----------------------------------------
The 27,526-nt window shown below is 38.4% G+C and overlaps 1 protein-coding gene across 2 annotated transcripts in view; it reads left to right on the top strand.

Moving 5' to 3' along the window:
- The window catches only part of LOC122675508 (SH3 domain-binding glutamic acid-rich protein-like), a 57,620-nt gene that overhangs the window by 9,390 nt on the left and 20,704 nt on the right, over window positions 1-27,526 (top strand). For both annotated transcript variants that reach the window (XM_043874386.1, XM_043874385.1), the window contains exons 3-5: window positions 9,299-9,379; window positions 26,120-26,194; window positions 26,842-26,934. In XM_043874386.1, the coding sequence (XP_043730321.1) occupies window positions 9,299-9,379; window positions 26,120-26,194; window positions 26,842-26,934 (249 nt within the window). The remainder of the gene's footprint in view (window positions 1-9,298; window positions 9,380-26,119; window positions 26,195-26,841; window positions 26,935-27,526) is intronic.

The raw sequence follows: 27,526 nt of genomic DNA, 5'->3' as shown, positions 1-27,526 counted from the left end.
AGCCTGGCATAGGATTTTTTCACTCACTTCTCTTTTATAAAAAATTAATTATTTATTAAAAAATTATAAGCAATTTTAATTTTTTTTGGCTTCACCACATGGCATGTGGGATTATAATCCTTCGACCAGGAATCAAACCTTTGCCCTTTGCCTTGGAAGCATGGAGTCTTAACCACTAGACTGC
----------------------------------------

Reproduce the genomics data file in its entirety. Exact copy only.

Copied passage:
The 27,526-nt window shown below is 38.4% G+C and overlaps 1 protein-coding gene across 2 annotated transcripts in view; it reads left to right on the top strand.

Moving 5' to 3' along the window:
- The window catches only part of LOC122675508 (SH3 domain-binding glutamic acid-rich protein-like), a 57,620-nt gene that overhangs the window by 9,390 nt on the left and 20,704 nt on the right, over window positions 1-27,526 (top strand). For both annotated transcript variants that reach the window (XM_043874386.1, XM_043874385.1), the window contains exons 3-5: window positions 9,299-9,379; window positions 26,120-26,194; window positions 26,842-26,934. In XM_043874386.1, the coding sequence (XP_043730321.1) occupies window positions 9,299-9,379; window positions 26,120-26,194; window positions 26,842-26,934 (249 nt within the window). The remainder of the gene's footprint in view (window positions 1-9,298; window positions 9,380-26,119; window positions 26,195-26,841; window positions 26,935-27,526) is intronic.

The raw sequence follows: 27,526 nt of genomic DNA, 5'->3' as shown, positions 1-27,526 counted from the left end.
AGCCTGGCATAGGATTTTTTCACTCACTTCTCTTTTATAAAAAATTAATTATTTATTAAAAAATTATAAGCAATTTTAATTTTTTTTGGCTTCACCACATGGCATGTGGGATTATAATCCTTCGACCAGGAATCAAACCTTTGCCCTTTGCCTTGGAAGCATGGAGTCTTAACCACTAGACTGC